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Coronavirus can spread more than 6 feet in certain conditions, CDC warns

The novel infectious-disease is capable of spreading more than six feet through the air in certain instances, according to the Centers for Disease Control and Prevention (CDC). 

In an update posted Friday, the CDC on its page entitled “Scientific Brief: SARS-CoV-2 Transmission” warned of “repeatedly documented” instances of the novel virus spreading through the air to people more than six feet away.  

“With increasing distance from the source, the role of inhalation likewise increases,” the CDC said. “Although infections through inhalation at distances greater than six feet from an infectious source are less likely than at closer distances, the phenomenon has been repeatedly documented under certain preventable circumstances.”

“These transmission events have involved the presence of an infectious person exhaling virus indoors for an extended time (more than 15 minutes and in some cases hours) leading to virus concentrations in the air space sufficient to transmit infections to people more than 6 feet away, and in some cases to people who have passed through that space soon after the infectious person left,” the federal health agency continued. 


The CDC proceeded to note several circumstances where this occurrence is more likely, such as in enclosed spaces with “inadequate ventilation or air handling within which the concentration of exhaled respiratory fluids, especially very fine droplets, and aerosol particles, can build up in the air space.”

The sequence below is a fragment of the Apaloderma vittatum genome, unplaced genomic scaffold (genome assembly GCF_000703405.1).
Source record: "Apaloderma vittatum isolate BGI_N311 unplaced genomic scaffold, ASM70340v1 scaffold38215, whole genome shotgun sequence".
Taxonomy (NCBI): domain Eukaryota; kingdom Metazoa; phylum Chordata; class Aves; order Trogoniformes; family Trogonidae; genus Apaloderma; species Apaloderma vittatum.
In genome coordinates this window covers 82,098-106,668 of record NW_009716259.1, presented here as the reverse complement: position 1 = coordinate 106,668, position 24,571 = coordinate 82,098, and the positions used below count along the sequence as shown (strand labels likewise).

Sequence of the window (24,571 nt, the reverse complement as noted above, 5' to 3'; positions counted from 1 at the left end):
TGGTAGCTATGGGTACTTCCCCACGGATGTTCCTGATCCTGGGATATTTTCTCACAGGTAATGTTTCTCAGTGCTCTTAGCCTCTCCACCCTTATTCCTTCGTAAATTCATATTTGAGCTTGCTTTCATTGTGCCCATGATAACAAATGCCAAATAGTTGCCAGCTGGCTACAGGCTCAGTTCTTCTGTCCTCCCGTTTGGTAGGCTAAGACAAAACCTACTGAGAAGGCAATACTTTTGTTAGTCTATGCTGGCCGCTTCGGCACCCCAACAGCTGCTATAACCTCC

Other instances include “increased exhalation of respiratory fluids” from the infected person, such as if they are exercising, shouting, or singing, per the CDC. 

“Prolonged exposure to these conditions, typically more than 15 minutes,” was also cited as a factor that increases the risk of SARS-CoV-2 infection under such circumstances. 


The update comes after the CDC in October revised its coronavirus guidance to acknowledge the potential for infection through virus-laden particles lingering in the air in enclosed areas with poor ventilation. 

“Although how we understand transmission occurs has shifted, the ways to prevent infection with this virus have not,” the CDC said in its update posted Friday. “All prevention measures that CDC recommends remain effective for these forms of transmission,” such as wearing a face mask in crowded spaces, frequently washing your hands, and receiving the COVID-19 vaccine, per the federal health agency. 

Fox News’ Kayla Rivas contributed to this report. 

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